(Approximately 1 hour)

"Handout" (Resources)

Trees Have Hormones... And Know How To Use Them!

Trees are large, long-living, complex organisms. Hormones help the different tree “parts” communicate. This presentation will focus on how the environment triggers tree physiology resulting in tree anatomy. Clients tend to only think about the tree’s anatomy and they usually have undefined objectives, unrealistic expectations, and a poor understanding of tree biology. It is up to the arborist to help the client develop objectives, predict the tree’s response, explain the limitations provided by applicable ANSI standards, and evangelize our mantra - right tree, right place. But do we really know what we think we know with respect to how trees use their hormones in response to such basic arboricultural practices as pruning and fertilizing? The public has the perception that we know as much about growing trees as farmers do about growing soybeans. The goal of this presentation is to re- examine what we thought we knew about hormones and to learn the latest of how tree hormones mediate the tree’s interactions with its environment.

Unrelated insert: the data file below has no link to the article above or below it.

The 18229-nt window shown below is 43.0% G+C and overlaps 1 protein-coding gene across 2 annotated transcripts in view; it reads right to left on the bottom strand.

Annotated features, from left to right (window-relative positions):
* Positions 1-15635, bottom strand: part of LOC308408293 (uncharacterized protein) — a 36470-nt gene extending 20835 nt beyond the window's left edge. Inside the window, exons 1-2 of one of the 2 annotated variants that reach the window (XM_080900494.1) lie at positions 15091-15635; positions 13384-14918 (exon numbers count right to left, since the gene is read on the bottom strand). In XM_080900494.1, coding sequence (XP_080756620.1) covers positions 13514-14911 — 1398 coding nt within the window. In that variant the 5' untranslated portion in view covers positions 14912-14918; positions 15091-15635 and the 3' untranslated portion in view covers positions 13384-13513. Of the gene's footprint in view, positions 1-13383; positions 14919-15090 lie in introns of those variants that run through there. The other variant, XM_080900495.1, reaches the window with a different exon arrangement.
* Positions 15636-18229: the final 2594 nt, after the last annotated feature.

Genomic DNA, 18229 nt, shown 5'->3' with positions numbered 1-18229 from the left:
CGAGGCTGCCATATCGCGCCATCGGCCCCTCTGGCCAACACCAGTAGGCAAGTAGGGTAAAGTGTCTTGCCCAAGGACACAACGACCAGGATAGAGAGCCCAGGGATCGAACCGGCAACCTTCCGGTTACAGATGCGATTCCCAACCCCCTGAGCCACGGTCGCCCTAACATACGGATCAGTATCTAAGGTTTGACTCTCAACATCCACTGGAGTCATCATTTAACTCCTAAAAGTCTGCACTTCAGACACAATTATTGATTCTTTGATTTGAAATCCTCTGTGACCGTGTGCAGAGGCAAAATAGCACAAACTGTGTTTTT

(Approximately 1 hour and 15 minutes)

Tree Biology through the Seasons

Trees are "miners." Tree roots mine the soil for mineral nutrients while leaves mine the atmosphere for carbon. Trees continue mining activities internally by accessing and sharing nutrients among the different parts of the tree. Understanding how two of the most important nutrients, carbon and nitrogen, are obtained and distributed through the tree is important not only for arborists involved in tree care, but also for the greater global community when caring for natural resources. Now, more than ever, arborists need to be biologically literate and able to explain what role trees can play in the sequestration of carbon and suggest environmentally sustainable strategies for supplying trees with nitrogen. This presentation will explore how carbon and nitrogen enter the tree and assimilate in different forms to be transported through the tree to perform specific functions. This presentation approach will also allow for the reexamination of such important physiological processes as photosynthesis, respiration, transpiration, translocation, and hormonal regulation from a unique perspective. The presentation will be divided into four parts to explore the physiology of carbon and nitrogen in each of the seasons. (Approximately 1 hour)

Conifer Tree Biology